"Pure Textile" is one of the two new sections at the imm Cologne 2011 and is dedicated to textiles. The organizers declare that the section provides "a perfect stage for editors of selected interior fabrics on which to place their refined collections in the right light. Integrated into the "Pure" section of the fair, and thus surrounded by absolutely superlative design by the most renowned of international furniture makers, the exquisite textiles come truly into their own interacting with furniture and accessories." Unfortunately, this only occurs to a limited extent, and not because of the textile editors or their booths. Instead, the makers at Messe Köln (Frankfurt Trade Fair) have been somewhat generous in their interpretation of the notion of context. Essentially, the interaction of furniture, wallpapers, curtains and carpets is limited to a single fact: they are all located in the same hall and anyone browsing around has to link up the dots for himself. Anyone who had expected that here for once a broader interdisciplinary scope would come to bear and the individual products not be presented in isolation (possibly in rooms specially create for this purpose), saw their hopes dashed. Only the space between the textile companies was furnished: with hard benches and a few fabric stools, and you needed to be very favorably inclined to it all to consider the quality fitting in light of what the manufacturers had on show. The simple fact is that an apartment is a single entity and does not disintegrate into countless individual objects. To assuming it does fits only the logic of a trade fair, which divides the world up into individual booths. Precisely because the new section is clearly circumscribed, there would have been a real opportunity to try out something new here. For example, to allow one manufacturer to furnish an entire room with the furniture partner of its choice, now that would have been something different at least.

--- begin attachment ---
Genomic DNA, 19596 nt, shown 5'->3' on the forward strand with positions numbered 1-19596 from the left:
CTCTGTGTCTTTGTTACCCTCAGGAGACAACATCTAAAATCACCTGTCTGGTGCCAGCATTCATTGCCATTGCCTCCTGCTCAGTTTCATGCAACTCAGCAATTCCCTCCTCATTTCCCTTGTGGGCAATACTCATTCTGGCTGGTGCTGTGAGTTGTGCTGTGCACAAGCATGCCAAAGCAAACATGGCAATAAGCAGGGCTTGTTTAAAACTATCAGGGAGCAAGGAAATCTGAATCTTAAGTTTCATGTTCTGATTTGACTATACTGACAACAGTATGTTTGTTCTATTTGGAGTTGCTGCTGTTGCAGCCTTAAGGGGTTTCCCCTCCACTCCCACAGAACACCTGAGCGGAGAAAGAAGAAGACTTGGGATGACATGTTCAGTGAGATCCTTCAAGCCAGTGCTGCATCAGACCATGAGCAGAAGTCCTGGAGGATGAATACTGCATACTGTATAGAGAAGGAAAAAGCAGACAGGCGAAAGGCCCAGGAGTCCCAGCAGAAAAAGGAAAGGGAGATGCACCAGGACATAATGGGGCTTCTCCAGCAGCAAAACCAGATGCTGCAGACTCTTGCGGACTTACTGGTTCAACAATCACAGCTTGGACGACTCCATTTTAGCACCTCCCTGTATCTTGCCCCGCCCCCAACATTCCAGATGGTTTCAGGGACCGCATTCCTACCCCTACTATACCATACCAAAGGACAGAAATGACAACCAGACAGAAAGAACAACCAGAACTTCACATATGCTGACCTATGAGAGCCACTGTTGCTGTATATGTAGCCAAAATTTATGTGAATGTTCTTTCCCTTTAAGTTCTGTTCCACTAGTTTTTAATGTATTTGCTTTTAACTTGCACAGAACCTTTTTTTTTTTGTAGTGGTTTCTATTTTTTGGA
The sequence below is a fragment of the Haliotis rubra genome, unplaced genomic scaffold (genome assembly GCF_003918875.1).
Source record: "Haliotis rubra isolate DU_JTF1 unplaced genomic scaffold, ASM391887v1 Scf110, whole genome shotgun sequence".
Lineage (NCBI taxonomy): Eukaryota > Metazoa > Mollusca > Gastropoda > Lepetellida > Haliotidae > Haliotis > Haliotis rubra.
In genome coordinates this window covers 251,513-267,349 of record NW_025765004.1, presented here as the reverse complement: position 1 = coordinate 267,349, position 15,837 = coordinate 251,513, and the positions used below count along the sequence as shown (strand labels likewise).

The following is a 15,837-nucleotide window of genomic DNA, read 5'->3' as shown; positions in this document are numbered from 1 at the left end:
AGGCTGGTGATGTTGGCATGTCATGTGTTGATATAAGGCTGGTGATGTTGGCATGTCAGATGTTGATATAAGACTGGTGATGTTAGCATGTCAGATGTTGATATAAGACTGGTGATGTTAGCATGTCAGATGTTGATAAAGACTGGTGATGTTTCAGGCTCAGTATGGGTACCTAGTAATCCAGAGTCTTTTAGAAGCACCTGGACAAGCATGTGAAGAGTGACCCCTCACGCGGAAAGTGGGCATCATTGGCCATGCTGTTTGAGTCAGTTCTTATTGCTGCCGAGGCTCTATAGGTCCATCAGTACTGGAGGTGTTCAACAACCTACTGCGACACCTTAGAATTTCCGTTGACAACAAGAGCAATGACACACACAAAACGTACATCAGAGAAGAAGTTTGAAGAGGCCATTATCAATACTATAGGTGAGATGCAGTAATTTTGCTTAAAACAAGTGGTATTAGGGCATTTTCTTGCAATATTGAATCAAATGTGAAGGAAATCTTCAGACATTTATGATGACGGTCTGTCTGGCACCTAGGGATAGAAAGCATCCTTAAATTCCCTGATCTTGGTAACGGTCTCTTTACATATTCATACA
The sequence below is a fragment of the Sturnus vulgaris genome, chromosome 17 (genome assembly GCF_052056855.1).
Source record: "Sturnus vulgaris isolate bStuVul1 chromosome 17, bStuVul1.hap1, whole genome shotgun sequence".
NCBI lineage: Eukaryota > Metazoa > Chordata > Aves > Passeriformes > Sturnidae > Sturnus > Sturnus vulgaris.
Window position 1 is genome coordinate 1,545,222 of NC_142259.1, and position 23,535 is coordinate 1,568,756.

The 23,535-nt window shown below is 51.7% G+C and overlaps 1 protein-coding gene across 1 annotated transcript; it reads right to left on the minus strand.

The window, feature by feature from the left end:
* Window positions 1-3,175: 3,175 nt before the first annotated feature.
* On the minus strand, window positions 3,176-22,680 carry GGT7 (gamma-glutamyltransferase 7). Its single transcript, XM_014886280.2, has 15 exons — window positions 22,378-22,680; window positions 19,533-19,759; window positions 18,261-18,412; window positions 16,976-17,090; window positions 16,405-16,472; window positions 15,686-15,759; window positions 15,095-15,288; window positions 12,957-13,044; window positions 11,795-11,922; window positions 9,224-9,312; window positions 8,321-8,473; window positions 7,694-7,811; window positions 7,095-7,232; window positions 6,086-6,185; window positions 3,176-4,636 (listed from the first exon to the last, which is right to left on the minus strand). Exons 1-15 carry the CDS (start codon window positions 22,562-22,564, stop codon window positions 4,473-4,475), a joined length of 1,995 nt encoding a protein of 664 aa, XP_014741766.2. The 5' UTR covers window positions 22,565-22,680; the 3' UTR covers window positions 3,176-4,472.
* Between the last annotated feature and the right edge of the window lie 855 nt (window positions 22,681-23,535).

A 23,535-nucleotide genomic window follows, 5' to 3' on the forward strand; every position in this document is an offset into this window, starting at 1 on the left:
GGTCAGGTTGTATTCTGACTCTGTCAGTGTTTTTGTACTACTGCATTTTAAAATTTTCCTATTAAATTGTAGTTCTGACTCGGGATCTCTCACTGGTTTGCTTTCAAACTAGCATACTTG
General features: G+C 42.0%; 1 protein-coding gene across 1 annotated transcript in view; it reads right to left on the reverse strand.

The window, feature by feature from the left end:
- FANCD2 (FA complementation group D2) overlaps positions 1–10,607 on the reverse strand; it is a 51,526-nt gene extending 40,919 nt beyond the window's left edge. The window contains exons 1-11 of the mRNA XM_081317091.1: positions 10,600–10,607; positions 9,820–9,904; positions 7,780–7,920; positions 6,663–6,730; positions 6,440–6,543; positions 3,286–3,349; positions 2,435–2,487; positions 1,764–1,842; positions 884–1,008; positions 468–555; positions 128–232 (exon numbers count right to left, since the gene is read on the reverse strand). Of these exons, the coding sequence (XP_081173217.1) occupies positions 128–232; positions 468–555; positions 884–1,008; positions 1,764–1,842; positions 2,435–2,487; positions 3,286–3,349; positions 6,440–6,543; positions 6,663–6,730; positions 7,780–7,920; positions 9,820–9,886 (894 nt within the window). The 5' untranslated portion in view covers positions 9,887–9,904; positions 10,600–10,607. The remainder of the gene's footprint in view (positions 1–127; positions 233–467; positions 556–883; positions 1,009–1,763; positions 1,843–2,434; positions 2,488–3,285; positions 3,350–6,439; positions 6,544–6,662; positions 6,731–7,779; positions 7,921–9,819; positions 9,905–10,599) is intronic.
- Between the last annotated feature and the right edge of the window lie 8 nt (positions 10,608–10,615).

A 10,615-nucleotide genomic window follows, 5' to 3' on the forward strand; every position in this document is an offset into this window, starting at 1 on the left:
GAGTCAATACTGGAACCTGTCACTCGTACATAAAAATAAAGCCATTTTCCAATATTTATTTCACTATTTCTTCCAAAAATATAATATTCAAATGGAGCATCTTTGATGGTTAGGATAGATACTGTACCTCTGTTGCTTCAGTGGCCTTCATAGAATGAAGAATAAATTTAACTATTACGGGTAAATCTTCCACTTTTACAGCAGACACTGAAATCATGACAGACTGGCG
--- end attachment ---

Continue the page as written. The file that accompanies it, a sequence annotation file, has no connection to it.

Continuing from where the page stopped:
This side of the Orontes
Yet it is nevertheless true that anyone who as a child rode out into the prairie on the wings of their imagination has at some point to return. Above all, a man of the world ever more frequently lands not on hard smooth ground, but on a carpet. For all the blurb on trends and the like, we should have known and certainly could have guessed that in many apartments in recent years parquet has been laid, laminate floors put in place, or broad and beautiful wooden floor boards deployed. As a result there is plenty of free space that cannot in the long run remain but will likewise also not necessarily be filled with traditional Persian carpets. Because most of this hand-knotted carpets that conquered apartments in the Occident from the mid-19th century onwards, rarely harmonize now with more recent designer furniture. Moreover, where once people imagined hanging gardens and fairytales from the Arabian Nights, today doubts arise, as the one or other starts wondering, rightly or wrongly, whether the carpets were not produced exploitatively by nimble children's fingers. So what had to happen happened: New carpets were needed. And thus almost every manufacturer who knows his textiles (and definitely not just them) expanded the product line to include new, usually well designed carpets made of refined materials.